Many of you may recall hearing Al Pacino’s Michael Corleone of the legendary Godfather series say, “Just when I thought I was out, they pull me back in…”
We engineers at J&J can almost hear some of the problematic bulk solids feeders we’ve come across whispering to us, saying, “Just when I thought I could pull the material out, it arches, I interrupt the flow pattern in the vessel and prevent reliable discharge, the material segregates, I cannot meet discharge rate requirements, the material floods uncontrollably out of the hopper outlet, or I have excessive torque and power requirements…”
OK, so maybe there isn’t much of a relationship between Michael Corleone and a bulk solids feeder, maybe I’m terrible at making jokes, and maybe both are true. However, bulk solids feeders – such as screw feeders, belt feeders, rotary valves, vibrating pan feeders, etc. – are just as important to your bulk solids handling operation as Michael Corleone was to the Corleone family. We generally find that storing materials is not the problem – for the vast majority of our clients, the really hard part is getting the material out of the vessel reliably without causing additional solids handling problems.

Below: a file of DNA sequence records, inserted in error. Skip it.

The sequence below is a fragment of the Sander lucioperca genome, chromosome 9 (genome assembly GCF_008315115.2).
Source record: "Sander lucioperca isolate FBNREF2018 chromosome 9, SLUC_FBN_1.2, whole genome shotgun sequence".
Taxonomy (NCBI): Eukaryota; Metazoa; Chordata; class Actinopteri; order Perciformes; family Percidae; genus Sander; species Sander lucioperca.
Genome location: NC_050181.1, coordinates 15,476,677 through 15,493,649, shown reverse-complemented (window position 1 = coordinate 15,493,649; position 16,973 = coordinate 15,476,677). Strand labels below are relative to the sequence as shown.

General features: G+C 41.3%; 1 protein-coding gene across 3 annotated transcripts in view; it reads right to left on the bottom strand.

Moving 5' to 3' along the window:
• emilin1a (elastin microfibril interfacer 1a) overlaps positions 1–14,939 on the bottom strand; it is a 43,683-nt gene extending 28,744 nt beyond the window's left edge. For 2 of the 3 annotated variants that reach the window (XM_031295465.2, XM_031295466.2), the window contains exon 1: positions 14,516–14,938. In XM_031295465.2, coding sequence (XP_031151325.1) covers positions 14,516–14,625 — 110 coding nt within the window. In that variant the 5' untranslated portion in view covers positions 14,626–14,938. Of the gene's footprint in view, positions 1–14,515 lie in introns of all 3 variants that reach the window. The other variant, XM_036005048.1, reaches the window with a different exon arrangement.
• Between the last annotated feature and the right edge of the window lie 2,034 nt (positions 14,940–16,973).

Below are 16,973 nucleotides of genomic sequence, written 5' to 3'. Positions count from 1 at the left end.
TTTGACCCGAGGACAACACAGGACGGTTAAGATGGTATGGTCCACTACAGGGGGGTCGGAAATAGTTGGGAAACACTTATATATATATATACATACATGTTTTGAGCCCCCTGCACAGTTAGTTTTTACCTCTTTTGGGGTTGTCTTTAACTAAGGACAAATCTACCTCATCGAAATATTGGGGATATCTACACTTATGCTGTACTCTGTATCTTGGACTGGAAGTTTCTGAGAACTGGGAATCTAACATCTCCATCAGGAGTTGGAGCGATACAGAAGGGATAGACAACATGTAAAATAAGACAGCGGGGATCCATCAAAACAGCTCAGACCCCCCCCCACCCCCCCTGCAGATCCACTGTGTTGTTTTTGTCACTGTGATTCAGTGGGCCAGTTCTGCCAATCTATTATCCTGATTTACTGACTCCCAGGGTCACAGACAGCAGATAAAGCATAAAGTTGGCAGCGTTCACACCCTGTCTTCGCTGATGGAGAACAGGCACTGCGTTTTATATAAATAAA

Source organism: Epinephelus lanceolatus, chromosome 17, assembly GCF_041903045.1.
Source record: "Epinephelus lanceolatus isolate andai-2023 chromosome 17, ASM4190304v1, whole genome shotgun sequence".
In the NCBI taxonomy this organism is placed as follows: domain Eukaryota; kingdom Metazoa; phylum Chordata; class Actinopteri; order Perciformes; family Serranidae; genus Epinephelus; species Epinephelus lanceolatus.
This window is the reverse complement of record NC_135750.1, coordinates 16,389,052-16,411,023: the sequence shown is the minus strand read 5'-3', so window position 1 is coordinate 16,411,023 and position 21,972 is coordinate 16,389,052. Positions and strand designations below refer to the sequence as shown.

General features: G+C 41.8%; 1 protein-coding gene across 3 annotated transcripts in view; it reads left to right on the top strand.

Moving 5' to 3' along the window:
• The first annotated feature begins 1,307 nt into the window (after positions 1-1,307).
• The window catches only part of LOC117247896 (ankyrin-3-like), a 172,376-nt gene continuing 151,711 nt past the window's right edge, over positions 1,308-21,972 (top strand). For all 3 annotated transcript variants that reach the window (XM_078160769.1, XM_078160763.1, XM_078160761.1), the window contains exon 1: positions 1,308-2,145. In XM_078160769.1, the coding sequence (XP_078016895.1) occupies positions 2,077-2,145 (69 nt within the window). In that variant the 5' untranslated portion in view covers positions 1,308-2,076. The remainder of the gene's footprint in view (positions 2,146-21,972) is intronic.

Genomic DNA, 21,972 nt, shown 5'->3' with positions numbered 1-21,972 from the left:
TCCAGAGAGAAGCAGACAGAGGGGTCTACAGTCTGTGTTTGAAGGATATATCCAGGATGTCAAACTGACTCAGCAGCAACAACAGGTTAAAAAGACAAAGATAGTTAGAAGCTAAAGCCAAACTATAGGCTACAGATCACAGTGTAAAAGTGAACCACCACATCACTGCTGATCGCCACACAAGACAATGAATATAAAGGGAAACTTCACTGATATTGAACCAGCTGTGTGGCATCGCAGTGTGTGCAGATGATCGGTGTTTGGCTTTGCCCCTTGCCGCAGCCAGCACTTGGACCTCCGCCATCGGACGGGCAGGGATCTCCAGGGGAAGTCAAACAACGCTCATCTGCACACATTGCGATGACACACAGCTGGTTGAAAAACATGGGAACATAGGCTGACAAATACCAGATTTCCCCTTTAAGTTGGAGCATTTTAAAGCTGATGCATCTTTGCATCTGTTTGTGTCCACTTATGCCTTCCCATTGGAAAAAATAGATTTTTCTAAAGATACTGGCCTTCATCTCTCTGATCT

The feeder is a critical element in any bulk solids handling vessel, since not only does the feeder control how quickly a solid is discharged, but a poorly-designed feeder can also wreak all sorts of havoc in the vessel above, even if the vessel itself is properly designed. Storage vessel design and feeder design are really two halves of the same coin; one cannot function properly without the other!
When a feeder is incorrectly designed or not properly interfaced with its vessel, it can turn mass flow into funnel flow and allow stagnant regions to form, induce arching or ratholing, cause or increase segregation effects, allow uncontrolled flooding of aeratable fine powders, and potentially result in a myriad of other problems that can impact product quality and bottleneck production. A poorly-designed feeder may even cause premature structural failure of the vessel due to formation of a preferential flow channel, as shown in the accompanying pictures; if the vessel was not designed to handle eccentric flow loads, structural failure may occur.
Therefore, if you or someone you know has a bulk material handling problem in a storage vessel, it may not be a problem with the storage vessel itself – the feeder may be to blame! We at J&J have the experience and knowledge to assist you by considering your plant and
operational constraints and the material flow properties to provide you with functional design recommendations for a proper design for your storage vessel and feeder. To learn more about our services and how we can help add value to your plant, contact us.
In later blogs, we’ll discuss many of the specific problems that we often see with belt feeders, screw feeders, and rotary valves.
If you have an immediate need make sure to contact us and we can begin to help!